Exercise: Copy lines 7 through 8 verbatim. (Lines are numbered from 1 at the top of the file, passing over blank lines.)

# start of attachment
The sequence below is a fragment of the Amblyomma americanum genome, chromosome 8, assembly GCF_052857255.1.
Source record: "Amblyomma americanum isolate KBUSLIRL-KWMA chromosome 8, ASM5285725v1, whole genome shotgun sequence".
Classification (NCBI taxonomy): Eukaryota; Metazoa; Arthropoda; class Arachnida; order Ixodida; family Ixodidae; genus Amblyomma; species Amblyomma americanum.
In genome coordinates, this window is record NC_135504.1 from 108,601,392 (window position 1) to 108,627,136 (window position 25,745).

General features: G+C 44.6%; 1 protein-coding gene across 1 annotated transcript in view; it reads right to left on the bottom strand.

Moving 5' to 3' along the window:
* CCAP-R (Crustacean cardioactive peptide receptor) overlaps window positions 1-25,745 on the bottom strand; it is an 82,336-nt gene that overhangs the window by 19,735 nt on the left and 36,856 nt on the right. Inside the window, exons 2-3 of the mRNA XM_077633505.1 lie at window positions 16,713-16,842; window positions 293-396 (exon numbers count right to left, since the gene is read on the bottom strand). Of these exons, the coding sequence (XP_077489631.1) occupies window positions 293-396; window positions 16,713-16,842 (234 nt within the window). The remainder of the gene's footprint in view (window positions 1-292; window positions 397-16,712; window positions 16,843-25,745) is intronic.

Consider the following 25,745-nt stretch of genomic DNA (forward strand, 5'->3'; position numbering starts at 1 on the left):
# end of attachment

* CCAP-R (Crustacean cardioactive peptide receptor) overlaps window positions 1-25,745 on the bottom strand; it is an 82,336-nt gene that overhangs the window by 19,735 nt on the left and 36,856 nt on the right. Inside the window, exons 2-3 of the mRNA XM_077633505.1 lie at window positions 16,713-16,842; window positions 293-396 (exon numbers count right to left, since the gene is read on the bottom strand). Of these exons, the coding sequence (XP_077489631.1) occupies window positions 293-396; window positions 16,713-16,842 (234 nt within the window). The remainder of the gene's footprint in view (window positions 1-292; window positions 397-16,712; window positions 16,843-25,745) is intronic.

Consider the following 25,745-nt stretch of genomic DNA (forward strand, 5'->3'; position numbering starts at 1 on the left):